Turn of the Century Empire - The New Expansionism

  1. The Old Expansionism

    1. The United States had always been an expanding power

    2. Before 1890, expansion had focused on thinly populated North American continent

    3. Main purpose was settlement

    4. New territories always thought of as future state

  2. The New Expansionism

    1. After 1890, the U.S. would focus more on islands and heavily populated areas

    2. This expansion was done for mostly trade, not settlement

    3. Desire to missionize, ideas about Social Darwinism also promoted expansion

    4. For the most part, new territories though of as colonies, not future states

  3. Stirrings of new expansionism began before 1890

    1. After the war, the U.S. worked to replace Europe as the main trading partner of Latin America

    2. Several prominent politicians promoted annexation of Caribbean lands

    3. Alaska purchased from Russia in 1867; Sec. of State William Steward saw it as step towards annexing Canada

    4. Annexation of Midway Islands in 1867 marked beginning of expansion into Pacific

    5. But greatest focus was on Cuba, then still part of Spanish Empire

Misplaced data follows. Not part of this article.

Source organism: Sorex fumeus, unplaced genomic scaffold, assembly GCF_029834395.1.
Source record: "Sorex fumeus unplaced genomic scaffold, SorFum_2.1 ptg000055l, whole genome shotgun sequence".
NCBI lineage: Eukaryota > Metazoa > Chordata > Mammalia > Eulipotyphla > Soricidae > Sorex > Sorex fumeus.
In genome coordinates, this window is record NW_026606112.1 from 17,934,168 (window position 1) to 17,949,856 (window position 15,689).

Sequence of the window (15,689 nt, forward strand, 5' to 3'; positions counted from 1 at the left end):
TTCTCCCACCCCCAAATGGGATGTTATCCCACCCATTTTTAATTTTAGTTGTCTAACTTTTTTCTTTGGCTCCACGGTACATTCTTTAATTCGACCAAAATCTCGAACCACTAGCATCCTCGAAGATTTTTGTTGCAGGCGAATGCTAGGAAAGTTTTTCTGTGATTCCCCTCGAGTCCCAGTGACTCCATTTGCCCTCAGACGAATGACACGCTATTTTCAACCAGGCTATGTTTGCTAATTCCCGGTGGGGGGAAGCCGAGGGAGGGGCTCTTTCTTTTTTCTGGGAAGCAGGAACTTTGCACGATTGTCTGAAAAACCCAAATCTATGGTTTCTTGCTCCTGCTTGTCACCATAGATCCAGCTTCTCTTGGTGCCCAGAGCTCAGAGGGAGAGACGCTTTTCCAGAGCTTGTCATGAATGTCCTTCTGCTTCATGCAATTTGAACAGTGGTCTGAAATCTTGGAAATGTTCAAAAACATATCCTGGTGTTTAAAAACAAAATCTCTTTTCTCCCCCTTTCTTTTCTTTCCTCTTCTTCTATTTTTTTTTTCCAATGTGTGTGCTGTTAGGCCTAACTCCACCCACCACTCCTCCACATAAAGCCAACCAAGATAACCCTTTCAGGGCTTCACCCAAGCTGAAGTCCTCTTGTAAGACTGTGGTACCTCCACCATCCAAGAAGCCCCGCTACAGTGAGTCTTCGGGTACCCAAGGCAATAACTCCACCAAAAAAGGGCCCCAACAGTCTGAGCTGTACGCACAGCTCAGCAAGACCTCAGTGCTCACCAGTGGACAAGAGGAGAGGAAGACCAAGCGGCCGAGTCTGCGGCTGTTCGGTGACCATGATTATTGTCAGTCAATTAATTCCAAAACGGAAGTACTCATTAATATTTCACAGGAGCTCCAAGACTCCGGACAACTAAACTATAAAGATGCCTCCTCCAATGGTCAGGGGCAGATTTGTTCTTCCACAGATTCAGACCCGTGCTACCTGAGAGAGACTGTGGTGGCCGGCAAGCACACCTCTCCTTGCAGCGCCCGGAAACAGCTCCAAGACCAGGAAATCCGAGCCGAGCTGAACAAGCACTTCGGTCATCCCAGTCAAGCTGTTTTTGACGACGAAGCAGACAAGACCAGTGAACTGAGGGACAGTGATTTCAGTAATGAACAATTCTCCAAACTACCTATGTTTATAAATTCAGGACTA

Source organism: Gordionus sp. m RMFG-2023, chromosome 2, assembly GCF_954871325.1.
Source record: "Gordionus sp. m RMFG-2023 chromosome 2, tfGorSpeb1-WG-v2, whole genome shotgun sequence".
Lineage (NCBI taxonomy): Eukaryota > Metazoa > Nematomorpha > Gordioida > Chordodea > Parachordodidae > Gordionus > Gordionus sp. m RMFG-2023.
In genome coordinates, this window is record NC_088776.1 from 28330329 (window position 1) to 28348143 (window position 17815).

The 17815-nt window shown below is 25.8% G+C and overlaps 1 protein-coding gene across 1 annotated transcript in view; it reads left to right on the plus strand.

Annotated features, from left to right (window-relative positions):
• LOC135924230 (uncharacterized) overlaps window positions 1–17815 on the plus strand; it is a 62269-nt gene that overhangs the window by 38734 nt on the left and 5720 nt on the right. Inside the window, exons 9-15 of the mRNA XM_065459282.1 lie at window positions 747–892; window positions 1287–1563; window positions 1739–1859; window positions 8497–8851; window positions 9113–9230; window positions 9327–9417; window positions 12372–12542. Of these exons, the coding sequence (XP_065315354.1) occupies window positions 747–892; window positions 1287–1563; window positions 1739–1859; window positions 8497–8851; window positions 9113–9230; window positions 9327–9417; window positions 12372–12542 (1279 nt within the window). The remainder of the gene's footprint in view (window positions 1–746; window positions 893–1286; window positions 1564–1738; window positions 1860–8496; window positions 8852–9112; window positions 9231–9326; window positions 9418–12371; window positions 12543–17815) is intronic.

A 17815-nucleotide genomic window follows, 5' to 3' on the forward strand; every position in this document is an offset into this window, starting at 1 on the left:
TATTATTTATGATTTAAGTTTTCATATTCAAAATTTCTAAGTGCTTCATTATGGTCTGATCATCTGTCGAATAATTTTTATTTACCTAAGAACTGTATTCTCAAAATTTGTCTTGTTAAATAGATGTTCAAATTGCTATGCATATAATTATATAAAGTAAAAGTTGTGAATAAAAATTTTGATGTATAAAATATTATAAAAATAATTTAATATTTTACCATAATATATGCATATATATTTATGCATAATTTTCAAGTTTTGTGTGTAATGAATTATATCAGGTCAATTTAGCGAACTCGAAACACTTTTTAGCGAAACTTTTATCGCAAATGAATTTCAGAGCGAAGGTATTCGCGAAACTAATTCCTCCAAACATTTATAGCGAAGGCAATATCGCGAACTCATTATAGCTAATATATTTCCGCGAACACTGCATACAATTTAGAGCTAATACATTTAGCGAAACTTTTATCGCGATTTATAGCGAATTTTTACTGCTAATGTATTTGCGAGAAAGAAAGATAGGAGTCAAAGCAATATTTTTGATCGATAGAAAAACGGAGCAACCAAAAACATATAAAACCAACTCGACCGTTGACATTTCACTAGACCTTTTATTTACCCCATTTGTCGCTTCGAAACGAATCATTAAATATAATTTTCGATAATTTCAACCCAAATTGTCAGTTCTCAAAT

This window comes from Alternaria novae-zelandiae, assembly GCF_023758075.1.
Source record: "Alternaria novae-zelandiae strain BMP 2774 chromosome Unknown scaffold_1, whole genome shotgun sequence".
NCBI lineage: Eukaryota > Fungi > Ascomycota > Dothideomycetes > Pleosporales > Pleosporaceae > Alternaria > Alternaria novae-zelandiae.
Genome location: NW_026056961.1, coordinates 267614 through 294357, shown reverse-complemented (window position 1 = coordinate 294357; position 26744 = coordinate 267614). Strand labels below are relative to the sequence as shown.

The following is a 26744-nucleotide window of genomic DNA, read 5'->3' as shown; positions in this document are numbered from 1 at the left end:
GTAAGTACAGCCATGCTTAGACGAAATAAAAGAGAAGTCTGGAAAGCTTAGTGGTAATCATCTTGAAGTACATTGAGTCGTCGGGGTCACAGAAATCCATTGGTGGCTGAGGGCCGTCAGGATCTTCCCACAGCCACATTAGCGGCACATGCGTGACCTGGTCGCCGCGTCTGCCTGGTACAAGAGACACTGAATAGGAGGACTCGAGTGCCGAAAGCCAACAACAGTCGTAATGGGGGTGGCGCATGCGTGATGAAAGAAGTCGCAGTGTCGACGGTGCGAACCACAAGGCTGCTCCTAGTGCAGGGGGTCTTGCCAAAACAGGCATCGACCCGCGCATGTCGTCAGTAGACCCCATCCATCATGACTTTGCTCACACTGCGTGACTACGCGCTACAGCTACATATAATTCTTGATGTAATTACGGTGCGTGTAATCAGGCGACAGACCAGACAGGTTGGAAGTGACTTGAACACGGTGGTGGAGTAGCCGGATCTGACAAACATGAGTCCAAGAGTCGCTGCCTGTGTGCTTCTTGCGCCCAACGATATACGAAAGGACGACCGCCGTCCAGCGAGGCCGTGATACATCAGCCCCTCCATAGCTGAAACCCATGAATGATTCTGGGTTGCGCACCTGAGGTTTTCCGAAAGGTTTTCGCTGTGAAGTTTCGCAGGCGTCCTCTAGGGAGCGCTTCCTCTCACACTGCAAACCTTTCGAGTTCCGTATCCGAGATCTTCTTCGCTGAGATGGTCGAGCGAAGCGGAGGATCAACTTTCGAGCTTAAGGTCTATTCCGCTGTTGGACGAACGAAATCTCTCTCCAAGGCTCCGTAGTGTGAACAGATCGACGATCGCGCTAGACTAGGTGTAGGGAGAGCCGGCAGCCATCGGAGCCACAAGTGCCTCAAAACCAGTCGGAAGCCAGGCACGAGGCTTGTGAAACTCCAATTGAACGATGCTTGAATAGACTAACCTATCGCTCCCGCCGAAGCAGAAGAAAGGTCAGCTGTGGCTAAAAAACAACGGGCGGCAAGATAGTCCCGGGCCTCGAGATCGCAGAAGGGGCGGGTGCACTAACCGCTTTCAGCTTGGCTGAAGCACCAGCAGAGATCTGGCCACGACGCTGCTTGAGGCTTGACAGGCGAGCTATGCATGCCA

4. Tools of Power - The United States builds a strong navy

    1. In the immediate post-Civil War period, the U.S. had a very small navy

    2. Expanding European empires encouraged many in the U.S. to call for a bigger navy

    3. America began building steel ships in 1883, major battleships in 1890

    4. Alfred Thayer Mahan

      1. Most influential thinker in developing U.S. naval strategy, greatest proponent of a big navy

      2. Industrialism called for new markets, a navy was needed to defend the trade routes

      3. Coaling station were needed for that navy, this naturally led to colonies, in turn expanding the the role of the navy

  5. Tools of Power - The Tariff

    1. Allied to business and manufacturing, the Republicans had long promoted protectionist tariffs

    2. The Democrats, allied to farmers and the poor, wanted low tariffs

    3. McKinley Tariff Act, 1890

      1. The Republicans passed a high tariff in 1890

      2. Included tariff reciprocity -

        1. enabled President to lower tariff for countries that did the same.

        2. Promoted by Sec. of State James G. Blaine as a way to strengthen ties with Latin America